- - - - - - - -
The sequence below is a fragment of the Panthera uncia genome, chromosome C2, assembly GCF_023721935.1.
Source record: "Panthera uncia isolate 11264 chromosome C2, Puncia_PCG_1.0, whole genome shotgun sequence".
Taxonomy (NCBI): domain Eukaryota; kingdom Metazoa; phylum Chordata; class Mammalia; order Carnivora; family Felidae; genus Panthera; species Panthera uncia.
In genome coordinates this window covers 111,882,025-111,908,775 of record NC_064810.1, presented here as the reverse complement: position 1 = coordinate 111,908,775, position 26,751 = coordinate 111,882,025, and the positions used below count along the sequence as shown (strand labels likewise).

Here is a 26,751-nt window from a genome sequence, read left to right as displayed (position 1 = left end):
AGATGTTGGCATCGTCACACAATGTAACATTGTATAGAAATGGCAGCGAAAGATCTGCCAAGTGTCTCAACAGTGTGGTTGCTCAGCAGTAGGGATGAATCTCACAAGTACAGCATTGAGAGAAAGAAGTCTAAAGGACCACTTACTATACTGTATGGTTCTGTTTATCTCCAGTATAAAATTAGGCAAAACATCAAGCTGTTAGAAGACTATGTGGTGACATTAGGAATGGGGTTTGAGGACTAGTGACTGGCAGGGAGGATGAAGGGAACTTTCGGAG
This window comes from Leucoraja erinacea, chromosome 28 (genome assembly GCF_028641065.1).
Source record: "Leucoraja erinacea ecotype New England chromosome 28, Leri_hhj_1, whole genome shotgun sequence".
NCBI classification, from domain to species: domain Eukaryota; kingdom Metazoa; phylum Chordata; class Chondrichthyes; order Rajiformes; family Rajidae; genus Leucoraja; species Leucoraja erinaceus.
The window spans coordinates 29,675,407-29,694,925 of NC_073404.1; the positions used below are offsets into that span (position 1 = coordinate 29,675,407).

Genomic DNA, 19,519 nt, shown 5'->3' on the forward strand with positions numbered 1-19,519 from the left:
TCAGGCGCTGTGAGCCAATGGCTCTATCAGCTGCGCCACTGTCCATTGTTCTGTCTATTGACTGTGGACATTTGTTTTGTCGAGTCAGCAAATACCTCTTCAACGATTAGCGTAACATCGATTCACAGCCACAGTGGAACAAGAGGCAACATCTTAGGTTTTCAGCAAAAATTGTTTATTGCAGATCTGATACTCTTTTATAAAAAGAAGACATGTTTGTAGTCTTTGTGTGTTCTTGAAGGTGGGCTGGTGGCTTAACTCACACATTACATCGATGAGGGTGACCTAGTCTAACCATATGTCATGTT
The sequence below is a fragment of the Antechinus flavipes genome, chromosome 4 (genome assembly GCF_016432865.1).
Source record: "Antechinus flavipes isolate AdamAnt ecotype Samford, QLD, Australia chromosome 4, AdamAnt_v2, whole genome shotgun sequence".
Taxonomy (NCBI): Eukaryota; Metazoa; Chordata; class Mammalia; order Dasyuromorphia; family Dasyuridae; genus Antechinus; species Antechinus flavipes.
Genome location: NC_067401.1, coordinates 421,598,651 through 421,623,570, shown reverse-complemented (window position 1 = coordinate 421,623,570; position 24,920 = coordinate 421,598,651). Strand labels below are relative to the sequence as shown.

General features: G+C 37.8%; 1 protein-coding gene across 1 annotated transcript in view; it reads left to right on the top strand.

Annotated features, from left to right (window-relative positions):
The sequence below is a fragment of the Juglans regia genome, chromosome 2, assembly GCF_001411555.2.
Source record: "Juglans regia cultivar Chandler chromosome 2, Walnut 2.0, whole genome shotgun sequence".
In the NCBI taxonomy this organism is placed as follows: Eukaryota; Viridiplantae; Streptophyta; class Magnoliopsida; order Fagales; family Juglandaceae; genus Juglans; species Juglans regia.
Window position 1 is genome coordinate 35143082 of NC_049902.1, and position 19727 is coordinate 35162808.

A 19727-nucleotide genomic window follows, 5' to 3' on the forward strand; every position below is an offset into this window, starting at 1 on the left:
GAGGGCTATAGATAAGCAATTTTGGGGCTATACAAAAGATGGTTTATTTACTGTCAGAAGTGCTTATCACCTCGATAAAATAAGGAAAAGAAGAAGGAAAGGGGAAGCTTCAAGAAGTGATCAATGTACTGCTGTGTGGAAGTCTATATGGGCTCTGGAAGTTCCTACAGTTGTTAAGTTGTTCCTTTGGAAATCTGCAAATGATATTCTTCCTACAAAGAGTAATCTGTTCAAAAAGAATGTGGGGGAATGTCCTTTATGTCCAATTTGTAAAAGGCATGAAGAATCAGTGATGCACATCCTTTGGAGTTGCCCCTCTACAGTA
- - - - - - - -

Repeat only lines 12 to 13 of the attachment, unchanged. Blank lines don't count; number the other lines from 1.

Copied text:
TCAGGCGCTGTGAGCCAATGGCTCTATCAGCTGCGCCACTGTCCATTGTTCTGTCTATTGACTGTGGACATTTGTTTTGTCGAGTCAGCAAATACCTCTTCAACGATTAGCGTAACATCGATTCACAGCCACAGTGGAACAAGAGGCAACATCTTAGGTTTTCAGCAAAAATTGTTTATTGCAGATCTGATACTCTTTTATAAAAAGAAGACATGTTTGTAGTCTTTGTGTGTTCTTGAAGGTGGGCTGGTGGCTTAACTCACACATTACATCGATGAGGGTGACCTAGTCTAACCATATGTCATGTT
The sequence below is a fragment of the Antechinus flavipes genome, chromosome 4 (genome assembly GCF_016432865.1).